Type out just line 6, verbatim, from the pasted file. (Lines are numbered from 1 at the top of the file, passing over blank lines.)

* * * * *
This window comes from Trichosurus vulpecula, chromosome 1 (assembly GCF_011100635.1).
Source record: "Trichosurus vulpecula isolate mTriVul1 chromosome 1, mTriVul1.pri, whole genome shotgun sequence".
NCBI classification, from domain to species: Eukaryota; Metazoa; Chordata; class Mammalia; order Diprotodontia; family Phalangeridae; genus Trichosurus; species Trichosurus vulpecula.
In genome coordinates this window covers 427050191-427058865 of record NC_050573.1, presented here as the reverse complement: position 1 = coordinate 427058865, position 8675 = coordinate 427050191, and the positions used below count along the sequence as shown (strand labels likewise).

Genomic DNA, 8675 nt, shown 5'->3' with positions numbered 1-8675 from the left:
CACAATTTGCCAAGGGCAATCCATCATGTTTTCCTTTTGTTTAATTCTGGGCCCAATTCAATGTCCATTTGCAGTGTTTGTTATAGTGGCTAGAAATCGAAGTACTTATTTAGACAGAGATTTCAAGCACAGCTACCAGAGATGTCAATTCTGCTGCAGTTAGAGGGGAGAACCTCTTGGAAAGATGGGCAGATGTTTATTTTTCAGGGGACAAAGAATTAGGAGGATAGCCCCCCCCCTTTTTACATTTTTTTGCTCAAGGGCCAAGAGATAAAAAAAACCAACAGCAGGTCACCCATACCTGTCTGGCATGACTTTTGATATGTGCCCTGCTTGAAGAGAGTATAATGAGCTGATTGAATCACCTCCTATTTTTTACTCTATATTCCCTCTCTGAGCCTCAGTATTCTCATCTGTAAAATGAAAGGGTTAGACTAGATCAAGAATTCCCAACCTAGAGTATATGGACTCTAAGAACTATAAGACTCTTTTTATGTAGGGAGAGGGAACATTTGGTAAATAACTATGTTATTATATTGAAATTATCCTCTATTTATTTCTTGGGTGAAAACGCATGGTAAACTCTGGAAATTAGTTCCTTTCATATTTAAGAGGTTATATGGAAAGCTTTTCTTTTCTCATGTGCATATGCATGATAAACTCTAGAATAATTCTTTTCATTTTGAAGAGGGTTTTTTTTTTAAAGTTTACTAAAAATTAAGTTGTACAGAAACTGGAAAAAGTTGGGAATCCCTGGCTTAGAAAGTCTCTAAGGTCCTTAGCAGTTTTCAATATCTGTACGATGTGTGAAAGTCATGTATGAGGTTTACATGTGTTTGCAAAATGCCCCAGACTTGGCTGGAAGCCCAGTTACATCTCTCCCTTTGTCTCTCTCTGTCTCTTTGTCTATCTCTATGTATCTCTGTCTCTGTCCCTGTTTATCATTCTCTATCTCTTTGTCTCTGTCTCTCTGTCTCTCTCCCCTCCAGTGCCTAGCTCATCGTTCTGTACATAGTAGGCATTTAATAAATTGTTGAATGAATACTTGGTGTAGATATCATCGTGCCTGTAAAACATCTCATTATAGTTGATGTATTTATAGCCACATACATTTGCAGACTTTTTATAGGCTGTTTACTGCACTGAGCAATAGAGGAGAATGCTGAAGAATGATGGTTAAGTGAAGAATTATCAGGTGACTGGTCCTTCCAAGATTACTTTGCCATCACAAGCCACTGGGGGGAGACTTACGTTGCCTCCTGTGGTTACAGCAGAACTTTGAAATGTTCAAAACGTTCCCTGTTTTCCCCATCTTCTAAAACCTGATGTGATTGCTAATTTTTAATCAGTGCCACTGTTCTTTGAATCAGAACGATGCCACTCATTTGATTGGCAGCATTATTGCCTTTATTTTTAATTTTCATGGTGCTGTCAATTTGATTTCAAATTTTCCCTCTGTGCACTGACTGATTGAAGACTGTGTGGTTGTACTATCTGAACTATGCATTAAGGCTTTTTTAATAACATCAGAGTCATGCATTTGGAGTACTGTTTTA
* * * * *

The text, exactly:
CACAATTTGCCAAGGGCAATCCATCATGTTTTCCTTTTGTTTAATTCTGGGCCCAATTCAATGTCCATTTGCAGTGTTTGTTATAGTGGCTAGAAATCGAAGTACTTATTTAGACAGAGATTTCAAGCACAGCTACCAGAGATGTCAATTCTGCTGCAGTTAGAGGGGAGAACCTCTTGGAAAGATGGGCAGATGTTTATTTTTCAGGGGACAAAGAATTAGGAGGATAGCCCCCCCCCTTTTTACATTTTTTTGCTCAAGGGCCAAGAGATAAAAAAAACCAACAGCAGGTCACCCATACCTGTCTGGCATGACTTTTGATATGTGCCCTGCTTGAAGAGAGTATAATGAGCTGATTGAATCACCTCCTATTTTTTACTCTATATTCCCTCTCTGAGCCTCAGTATTCTCATCTGTAAAATGAAAGGGTTAGACTAGATCAAGAATTCCCAACCTAGAGTATATGGACTCTAAGAACTATAAGACTCTTTTTATGTAGGGAGAGGGAACATTTGGTAAATAACTATGTTATTATATTGAAATTATCCTCTATTTATTTCTTGGGTGAAAACGCATGGTAAACTCTGGAAATTAGTTCCTTTCATATTTAAGAGGTTATATGGAAAGCTTTTCTTTTCTCATGTGCATATGCATGATAAACTCTAGAATAATTCTTTTCATTTTGAAGAGGGTTTTTTTTTTAAAGTTTACTAAAAATTAAGTTGTACAGAAACTGGAAAAAGTTGGGAATCCCTGGCTTAGAAAGTCTCTAAGGTCCTTAGCAGTTTTCAATATCTGTACGATGTGTGAAAGTCATGTATGAGGTTTACATGTGTTTGCAAAATGCCCCAGACTTGGCTGGAAGCCCAGTTACATCTCTCCCTTTGTCTCTCTCTGTCTCTTTGTCTATCTCTATGTATCTCTGTCTCTGTCCCTGTTTATCATTCTCTATCTCTTTGTCTCTGTCTCTCTGTCTCTCTCCCCTCCAGTGCCTAGCTCATCGTTCTGTACATAGTAGGCATTTAATAAATTGTTGAATGAATACTTGGTGTAGATATCATCGTGCCTGTAAAACATCTCATTATAGTTGATGTATTTATAGCCACATACATTTGCAGACTTTTTATAGGCTGTTTACTGCACTGAGCAATAGAGGAGAATGCTGAAGAATGATGGTTAAGTGAAGAATTATCAGGTGACTGGTCCTTCCAAGATTACTTTGCCATCACAAGCCACTGGGGGGAGACTTACGTTGCCTCCTGTGGTTACAGCAGAACTTTGAAATGTTCAAAACGTTCCCTGTTTTCCCCATCTTCTAAAACCTGATGTGATTGCTAATTTTTAATCAGTGCCACTGTTCTTTGAATCAGAACGATGCCACTCATTTGATTGGCAGCATTATTGCCTTTATTTTTAATTTTCATGGTGCTGTCAATTTGATTTCAAATTTTCCCTCTGTGCACTGACTGATTGAAGACTGTGTGGTTGTACTATCTGAACTATGCATTAAGGCTTTTTTAATAACATCAGAGTCATGCATTTGGAGTACTGTTTTA